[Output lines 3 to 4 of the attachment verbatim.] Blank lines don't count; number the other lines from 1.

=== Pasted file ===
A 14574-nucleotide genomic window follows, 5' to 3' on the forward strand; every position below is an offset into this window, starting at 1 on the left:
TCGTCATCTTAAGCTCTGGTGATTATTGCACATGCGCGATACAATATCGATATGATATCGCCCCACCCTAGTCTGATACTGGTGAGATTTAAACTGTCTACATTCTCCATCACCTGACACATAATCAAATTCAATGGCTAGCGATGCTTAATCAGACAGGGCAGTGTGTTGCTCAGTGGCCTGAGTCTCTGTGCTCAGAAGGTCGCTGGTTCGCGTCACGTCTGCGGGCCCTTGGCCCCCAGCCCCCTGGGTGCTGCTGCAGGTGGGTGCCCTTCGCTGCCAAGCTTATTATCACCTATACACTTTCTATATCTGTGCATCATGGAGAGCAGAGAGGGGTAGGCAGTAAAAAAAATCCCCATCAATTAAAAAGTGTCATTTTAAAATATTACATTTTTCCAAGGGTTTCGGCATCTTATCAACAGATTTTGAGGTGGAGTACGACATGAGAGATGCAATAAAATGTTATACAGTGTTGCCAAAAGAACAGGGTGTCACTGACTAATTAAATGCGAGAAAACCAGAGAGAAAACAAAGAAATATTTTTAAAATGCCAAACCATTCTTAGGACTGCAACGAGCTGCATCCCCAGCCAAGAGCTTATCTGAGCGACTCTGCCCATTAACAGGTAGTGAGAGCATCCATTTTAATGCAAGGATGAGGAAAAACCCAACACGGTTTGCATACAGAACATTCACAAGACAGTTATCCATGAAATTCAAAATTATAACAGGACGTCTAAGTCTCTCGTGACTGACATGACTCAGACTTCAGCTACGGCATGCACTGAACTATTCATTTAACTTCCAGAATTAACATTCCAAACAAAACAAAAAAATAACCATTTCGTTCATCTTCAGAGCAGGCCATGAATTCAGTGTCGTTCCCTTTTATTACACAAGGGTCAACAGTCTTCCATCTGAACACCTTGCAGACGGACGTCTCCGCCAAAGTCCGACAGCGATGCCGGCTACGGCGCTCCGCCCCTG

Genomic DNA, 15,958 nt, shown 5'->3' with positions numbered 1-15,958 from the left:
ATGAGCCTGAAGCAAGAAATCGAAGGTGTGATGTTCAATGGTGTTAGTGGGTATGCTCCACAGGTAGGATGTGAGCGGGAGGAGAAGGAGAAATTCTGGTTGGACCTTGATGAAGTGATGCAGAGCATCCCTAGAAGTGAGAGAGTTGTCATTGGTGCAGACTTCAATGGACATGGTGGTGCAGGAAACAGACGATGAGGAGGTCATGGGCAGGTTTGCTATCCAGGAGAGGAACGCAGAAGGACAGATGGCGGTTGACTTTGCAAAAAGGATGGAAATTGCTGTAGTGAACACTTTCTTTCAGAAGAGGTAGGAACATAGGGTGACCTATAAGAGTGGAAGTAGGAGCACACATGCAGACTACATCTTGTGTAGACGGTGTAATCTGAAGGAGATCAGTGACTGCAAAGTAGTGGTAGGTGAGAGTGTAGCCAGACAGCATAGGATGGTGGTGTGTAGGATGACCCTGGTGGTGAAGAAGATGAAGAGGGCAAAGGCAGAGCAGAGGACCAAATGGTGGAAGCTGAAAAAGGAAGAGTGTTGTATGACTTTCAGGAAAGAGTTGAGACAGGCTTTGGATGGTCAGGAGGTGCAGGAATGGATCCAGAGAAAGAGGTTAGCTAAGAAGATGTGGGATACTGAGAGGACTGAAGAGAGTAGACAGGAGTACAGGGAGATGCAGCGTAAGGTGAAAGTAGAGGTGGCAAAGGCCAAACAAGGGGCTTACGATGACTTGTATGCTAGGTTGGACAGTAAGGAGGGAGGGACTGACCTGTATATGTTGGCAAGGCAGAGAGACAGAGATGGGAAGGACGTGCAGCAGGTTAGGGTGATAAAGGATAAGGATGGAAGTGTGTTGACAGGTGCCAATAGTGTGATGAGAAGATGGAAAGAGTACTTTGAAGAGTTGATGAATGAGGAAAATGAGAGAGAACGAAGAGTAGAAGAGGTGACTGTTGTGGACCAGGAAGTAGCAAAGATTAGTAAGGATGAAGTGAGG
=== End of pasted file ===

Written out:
Genomic DNA, 15,958 nt, shown 5'->3' with positions numbered 1-15,958 from the left:
ATGAGCCTGAAGCAAGAAATCGAAGGTGTGATGTTCAATGGTGTTAGTGGGTATGCTCCACAGGTAGGATGTGAGCGGGAGGAGAAGGAGAAATTCTGGTTGGACCTTGATGAAGTGATGCAGAGCATCCCTAGAAGTGAGAGAGTTGTCATTGGTGCAGACTTCAATGGACATGGTGGTGCAGGAAACAGACGATGAGGAGGTCATGGGCAGGTTTGCTATCCAGGAGAGGAACGCAGAAGGACAGATGGCGGTTGACTTTGCAAAAAGGATGGAAATTGCTGTAGTGAACACTTTCTTTCAGAAGAGGTAGGAACATAGGGTGACCTATAAGAGTGGAAGTAGGAGCACACATGCAGACTACATCTTGTGTAGACGGTGTAATCTGAAGGAGATCAGTGACTGCAAAGTAGTGGTAGGTGAGAGTGTAGCCAGACAGCATAGGATGGTGGTGTGTAGGATGACCCTGGTGGTGAAGAAGATGAAGAGGGCAAAGGCAGAGCAGAGGACCAAATGGTGGAAGCTGAAAAAGGAAGAGTGTTGTATGACTTTCAGGAAAGAGTTGAGACAGGCTTTGGATGGTCAGGAGGTGCAGGAATGGATCCAGAGAAAGAGGTTAGCTAAGAAGATGTGGGATACTGAGAGGACTGAAGAGAGTAGACAGGAGTACAGGGAGATGCAGCGTAAGGTGAAAGTAGAGGTGGCAAAGGCCAAACAAGGGGCTTACGATGACTTGTATGCTAGGTTGGACAGTAAGGAGGGAGGGACTGACCTGTATATGTTGGCAAGGCAGAGAGACAGAGATGGGAAGGACGTGCAGCAGGTTAGGGTGATAAAGGATAAGGATGGAAGTGTGTTGACAGGTGCCAATAGTGTGATGAGAAGATGGAAAGAGTACTTTGAAGAGTTGATGAATGAGGAAAATGAGAGAGAACGAAGAGTAGAAGAGGTGACTGTTGTGGACCAGGAAGTAGCAAAGATTAGTAAGGATGAAGTGAGG